Oil prices have been steadily rising since the major OPEC group of oil-producing nations, along with Russian Federation, agreed last autumn to maintain production cuts - credited with lifting prices previous year as they intended.
As the price of oil rises above $70 per barrel for the first time since 2014 amid investors betting that supply cuts led by OPEC will dominate the market this year, some traders are sounding a warning.
US crude futures rose 61 cents, or 0.97%, to $63.57 a barrel on the New York Mercantile Exchange - the highest settlement since December 9, 2014.
Brent crude futures were at $67.66 a barrel, 4 cents above their last close. Brent touched $69.29 in late Tuesday trading, the most since May 2015.
After falling in 2017, EIA expects global oil inventories to rise by 0.2 million b/d (MMBPD) in 2018, and 0.3 MMBPD in 2019.
The American Petroleum Institute, the US trade group that represents the oil and natural gas industry, boasted Tuesday about helping to create "U.S. energy abundance" but said the industry was focused on minimizing the harmful effects of greenhouse gases associated with fossil fuels.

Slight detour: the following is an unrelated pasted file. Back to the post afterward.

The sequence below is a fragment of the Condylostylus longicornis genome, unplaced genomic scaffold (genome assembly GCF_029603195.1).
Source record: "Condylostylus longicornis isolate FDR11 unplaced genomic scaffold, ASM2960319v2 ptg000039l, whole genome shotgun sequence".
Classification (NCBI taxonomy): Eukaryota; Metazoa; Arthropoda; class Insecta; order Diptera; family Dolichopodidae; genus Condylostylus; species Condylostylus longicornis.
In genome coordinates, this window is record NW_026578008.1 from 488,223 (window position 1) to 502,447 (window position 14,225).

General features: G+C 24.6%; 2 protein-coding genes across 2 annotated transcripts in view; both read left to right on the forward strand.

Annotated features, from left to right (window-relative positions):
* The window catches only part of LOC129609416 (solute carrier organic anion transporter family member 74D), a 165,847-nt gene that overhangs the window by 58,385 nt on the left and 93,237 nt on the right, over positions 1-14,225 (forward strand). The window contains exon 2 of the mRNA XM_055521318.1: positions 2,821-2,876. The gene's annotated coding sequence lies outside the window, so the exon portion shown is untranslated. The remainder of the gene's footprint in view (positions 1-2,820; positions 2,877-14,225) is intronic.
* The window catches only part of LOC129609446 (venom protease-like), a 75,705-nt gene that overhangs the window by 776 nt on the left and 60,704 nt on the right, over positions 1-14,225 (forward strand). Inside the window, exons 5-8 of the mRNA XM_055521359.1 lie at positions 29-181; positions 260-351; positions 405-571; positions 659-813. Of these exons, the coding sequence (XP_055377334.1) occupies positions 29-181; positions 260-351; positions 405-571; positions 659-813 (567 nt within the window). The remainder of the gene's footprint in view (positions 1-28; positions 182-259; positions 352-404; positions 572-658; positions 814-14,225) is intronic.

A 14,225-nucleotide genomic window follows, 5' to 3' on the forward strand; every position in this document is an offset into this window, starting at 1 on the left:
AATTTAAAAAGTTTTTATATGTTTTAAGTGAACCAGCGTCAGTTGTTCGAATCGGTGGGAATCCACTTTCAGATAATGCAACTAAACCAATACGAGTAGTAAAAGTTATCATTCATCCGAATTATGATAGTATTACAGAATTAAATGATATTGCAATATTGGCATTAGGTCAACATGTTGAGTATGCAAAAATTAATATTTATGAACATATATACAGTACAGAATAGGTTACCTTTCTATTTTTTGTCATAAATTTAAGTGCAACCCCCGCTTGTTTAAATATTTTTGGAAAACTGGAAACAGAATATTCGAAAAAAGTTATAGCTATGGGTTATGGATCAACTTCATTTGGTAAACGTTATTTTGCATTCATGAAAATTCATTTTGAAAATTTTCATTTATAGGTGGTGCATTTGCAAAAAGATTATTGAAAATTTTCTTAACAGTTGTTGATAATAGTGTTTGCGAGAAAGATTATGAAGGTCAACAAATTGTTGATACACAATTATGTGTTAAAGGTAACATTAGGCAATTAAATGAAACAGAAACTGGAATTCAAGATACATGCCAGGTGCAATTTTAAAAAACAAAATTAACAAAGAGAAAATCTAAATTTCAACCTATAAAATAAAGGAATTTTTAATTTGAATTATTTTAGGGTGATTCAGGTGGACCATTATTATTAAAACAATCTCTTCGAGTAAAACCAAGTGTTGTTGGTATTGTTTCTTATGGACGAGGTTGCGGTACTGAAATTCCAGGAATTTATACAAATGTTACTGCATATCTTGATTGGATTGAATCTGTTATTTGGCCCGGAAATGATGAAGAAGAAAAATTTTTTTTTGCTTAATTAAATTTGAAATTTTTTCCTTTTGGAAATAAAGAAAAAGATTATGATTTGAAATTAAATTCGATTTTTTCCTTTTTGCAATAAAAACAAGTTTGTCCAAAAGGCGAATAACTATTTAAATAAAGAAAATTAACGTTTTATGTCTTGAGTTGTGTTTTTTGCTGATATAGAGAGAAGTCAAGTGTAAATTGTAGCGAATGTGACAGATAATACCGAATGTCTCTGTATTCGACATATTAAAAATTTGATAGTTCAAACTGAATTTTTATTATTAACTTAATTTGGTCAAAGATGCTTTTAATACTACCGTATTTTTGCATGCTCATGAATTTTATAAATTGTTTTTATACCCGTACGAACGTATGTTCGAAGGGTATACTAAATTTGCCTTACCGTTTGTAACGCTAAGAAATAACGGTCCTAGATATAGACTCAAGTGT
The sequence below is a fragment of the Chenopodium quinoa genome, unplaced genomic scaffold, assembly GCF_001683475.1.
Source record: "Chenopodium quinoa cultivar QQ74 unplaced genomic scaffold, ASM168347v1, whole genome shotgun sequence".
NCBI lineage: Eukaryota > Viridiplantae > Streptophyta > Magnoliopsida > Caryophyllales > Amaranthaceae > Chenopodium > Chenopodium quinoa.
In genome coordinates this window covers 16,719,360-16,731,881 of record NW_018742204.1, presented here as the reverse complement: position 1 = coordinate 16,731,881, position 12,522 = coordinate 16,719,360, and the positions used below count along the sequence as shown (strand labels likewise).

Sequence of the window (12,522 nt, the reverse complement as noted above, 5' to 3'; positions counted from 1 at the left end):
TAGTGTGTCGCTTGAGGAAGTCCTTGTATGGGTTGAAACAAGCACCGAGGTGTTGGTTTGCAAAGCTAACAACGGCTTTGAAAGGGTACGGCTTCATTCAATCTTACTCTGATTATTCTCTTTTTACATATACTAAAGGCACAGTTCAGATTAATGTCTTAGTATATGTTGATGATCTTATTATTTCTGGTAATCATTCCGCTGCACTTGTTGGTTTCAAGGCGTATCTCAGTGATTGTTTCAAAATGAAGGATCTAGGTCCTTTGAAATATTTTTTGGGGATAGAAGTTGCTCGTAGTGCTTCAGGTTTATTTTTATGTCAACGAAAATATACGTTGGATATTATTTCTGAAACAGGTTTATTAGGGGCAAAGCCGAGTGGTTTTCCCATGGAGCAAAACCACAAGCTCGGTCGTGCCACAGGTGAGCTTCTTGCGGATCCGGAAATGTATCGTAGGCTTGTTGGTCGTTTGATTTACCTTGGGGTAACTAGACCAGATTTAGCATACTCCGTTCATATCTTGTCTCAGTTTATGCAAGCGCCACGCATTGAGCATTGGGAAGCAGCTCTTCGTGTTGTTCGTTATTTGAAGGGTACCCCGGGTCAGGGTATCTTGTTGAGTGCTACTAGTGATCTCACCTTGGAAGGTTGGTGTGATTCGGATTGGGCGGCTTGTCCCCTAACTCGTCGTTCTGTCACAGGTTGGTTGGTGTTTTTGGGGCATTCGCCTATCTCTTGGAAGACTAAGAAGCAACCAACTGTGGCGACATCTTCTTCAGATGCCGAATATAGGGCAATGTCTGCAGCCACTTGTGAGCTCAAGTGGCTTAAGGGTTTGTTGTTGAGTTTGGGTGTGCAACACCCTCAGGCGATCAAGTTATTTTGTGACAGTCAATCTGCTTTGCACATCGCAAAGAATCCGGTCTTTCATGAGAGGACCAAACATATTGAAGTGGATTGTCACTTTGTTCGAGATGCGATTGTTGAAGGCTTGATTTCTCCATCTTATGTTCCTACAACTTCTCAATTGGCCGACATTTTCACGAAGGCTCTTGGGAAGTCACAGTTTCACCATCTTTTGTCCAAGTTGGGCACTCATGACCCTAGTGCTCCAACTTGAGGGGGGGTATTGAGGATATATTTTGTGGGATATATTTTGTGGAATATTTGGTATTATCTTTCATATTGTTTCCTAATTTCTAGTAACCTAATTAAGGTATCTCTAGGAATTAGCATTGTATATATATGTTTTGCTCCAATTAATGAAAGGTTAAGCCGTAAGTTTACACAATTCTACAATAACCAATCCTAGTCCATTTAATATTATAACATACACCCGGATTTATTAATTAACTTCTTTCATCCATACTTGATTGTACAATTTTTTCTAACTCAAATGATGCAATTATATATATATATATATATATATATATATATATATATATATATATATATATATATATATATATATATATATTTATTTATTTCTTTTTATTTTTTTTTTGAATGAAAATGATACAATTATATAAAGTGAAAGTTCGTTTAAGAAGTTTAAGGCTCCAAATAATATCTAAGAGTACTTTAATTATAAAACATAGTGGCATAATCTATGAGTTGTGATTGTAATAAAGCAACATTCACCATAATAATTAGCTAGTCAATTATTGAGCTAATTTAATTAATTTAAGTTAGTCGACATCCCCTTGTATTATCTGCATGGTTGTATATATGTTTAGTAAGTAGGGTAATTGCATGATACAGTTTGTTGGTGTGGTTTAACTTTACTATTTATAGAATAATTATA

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Durante said oil was benefiting from bullishness about the global outlook - with stock markets buzzing, in part due to President Trump's success in pushing through tax cuts at the end of 2017. Average Asian physical crude oil prices also moved over $70 per barrel in January. US producers slowed down, cutting output by 290,000 barrels a day last week.
A Reuters survey of more than 1,000 energy professionals found they expected crude prices to remain in a range of $60 to $70 a barrel in 2018.
Futures contracts show an expectation for prices to pull back by year end, with the December U.S. crude futures contract CLZ8 now trading just above $60 a barrel.
While chartists may point to bullish indications that the oil price has further room to climb, it isn't likely to stay there as experts agree that US$70/barrel and above is unsustainable as that is comfortably above the cost of production for shale oil producers.
A leading analyst of the National Energy Security Fund, a lecturer at the Financial University under the Government of the Russian Federation, Igor Yushkov, speaking to Vestnik Kavkaza, noted that the protests in Iran and a wave of frosts in the U.S. helped oil to nearly hit $70 per barrel.
Fatih Birol, head of the Paris-based International Energy Agency, said oil prices at $65 to $70 risked encouraging more oversupply from US shale drillers. At the same time, US refiners export both diesel fuel and gasoline as well as crude.